Anyone who ventures on a via ferrata tour should be surefooted and have a head for heights. The fact that you can access an exposed rock face even without special climbing skills is thanks to a solid steel cable that runs up and along the rock face through fixed anchors. A via ferrata – which literally means “iron path” in Italian – is equipped with handholds and rungs, ladders and suspension bridges. In this way, even people without climbing experience can master steep rock faces and exposed traverses, always secured on the continuous steel rope.
Only with suitable equipment
The right equipment is essential for climbing a via ferrata: sturdy hiking boots, a helmet, a climbing harness and the so-called via ferrata set. This comprises a lanyard with two carabiners and a shock absorber, and connects the climbing harness to the steel rope of the via ferrata. The basic technique for moving forward is as follows: with the two carabiners, you clip yourself to the steel cable and push the via ferrata set along with your hand while you clamber up the rock face. When you come to a metal anchor, you need to unhook one carabiner and re-hook it above the anchor – one at a time, so that you always remain firmly attached.
Careful planning is a must
Tours on via ferratas require a high degree of self-responsibility, the ability to assess one’s own capabilities, and a keen awareness of potential dangers. Thorough preparation and careful planning help to prevent emergencies. The Swiss Alpine Club SAC has compiled ten useful tips for climbing a via ferrata safely, which can be found on its website.
When choosing a via ferrata, it is important to inform yourself about the different difficulty levels and adapt the route to your ability. Do not overestimate yourself and if in doubt, opt for a slightly easier tour. Take into account not only the difficulty rating, but also other criteria, such as differences in altitude, exposure to the elements, the time it takes to reach and climb the via ferrata, as well as the weather conditions. On a via ferrata, turning back is difficult or sometimes even impossible.
Not without its risks
Even though via ferratas provide a relatively easy introduction to climbing, they are not without danger. In contrast to sport climbing, which also involves falling into the rope, on a via ferrata the aim is to avoid a fall wherever possible. Although you are secured by the via ferrata set – in the event of a fall, the shock absorber in the via ferrata set tears opens and dampens the force of the fall somewhat – it is still possible to injure yourself.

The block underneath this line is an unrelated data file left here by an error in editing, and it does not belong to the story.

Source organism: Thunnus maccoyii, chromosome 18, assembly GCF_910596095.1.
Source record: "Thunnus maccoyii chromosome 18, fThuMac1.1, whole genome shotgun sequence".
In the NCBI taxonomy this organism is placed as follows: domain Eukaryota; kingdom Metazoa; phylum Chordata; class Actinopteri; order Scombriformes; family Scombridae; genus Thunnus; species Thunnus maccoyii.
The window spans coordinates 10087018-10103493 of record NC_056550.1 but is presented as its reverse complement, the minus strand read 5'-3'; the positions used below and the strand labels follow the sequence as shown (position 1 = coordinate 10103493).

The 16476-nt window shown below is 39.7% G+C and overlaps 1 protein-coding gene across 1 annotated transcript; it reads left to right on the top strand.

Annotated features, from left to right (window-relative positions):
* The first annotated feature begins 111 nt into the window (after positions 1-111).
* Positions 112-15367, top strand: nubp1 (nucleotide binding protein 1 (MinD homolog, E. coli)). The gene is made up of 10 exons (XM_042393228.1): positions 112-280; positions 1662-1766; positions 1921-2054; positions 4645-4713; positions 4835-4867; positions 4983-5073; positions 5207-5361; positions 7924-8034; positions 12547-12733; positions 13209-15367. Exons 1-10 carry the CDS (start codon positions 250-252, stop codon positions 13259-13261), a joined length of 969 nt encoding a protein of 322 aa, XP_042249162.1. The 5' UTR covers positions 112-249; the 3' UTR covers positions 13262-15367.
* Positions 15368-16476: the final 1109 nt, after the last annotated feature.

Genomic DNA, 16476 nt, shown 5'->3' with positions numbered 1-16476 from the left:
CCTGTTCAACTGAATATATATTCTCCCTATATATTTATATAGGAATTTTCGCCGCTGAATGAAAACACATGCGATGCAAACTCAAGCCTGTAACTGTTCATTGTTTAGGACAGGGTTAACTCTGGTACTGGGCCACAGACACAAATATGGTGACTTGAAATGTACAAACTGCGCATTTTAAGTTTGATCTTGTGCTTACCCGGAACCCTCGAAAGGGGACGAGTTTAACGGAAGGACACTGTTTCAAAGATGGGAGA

According to the Swiss Council for Accident Prevention (bfu), accidents with fatal consequences usually happen because of belaying mistakes. Reasons for this are tiredness and lack of concentration. Therefore, you should also make sure that you eat and drink enough and take regular breaks to keep up your strength and remain focused.
Tip from the Operations Centre
If an emergency situation or accident does occur, Rega is always there for you. We recommend that you raise the alarm using the Rega emergency app. The app transmits your coordinates to the Rega Operations Centre and sets up a telephone connection with a flight coordinator. They decide which means of rescue is most suitable and whether the SAC mountain rescuers need to be called out to assist the helicopter crew in the difficult terrain.
In the event of an emergency, the following information is useful for our flight coordinators: the section of the via ferrata you are on; whether or not you have a firm foothold; if there is a rock overhang above you; the colour of your clothing. Then, when the Rega helicopter appears in the sky, you can help the helicopter crew by drawing attention to yourself with the correct signal: stretch your arms up in the air to form a Y. This stands for “yes”, I need help.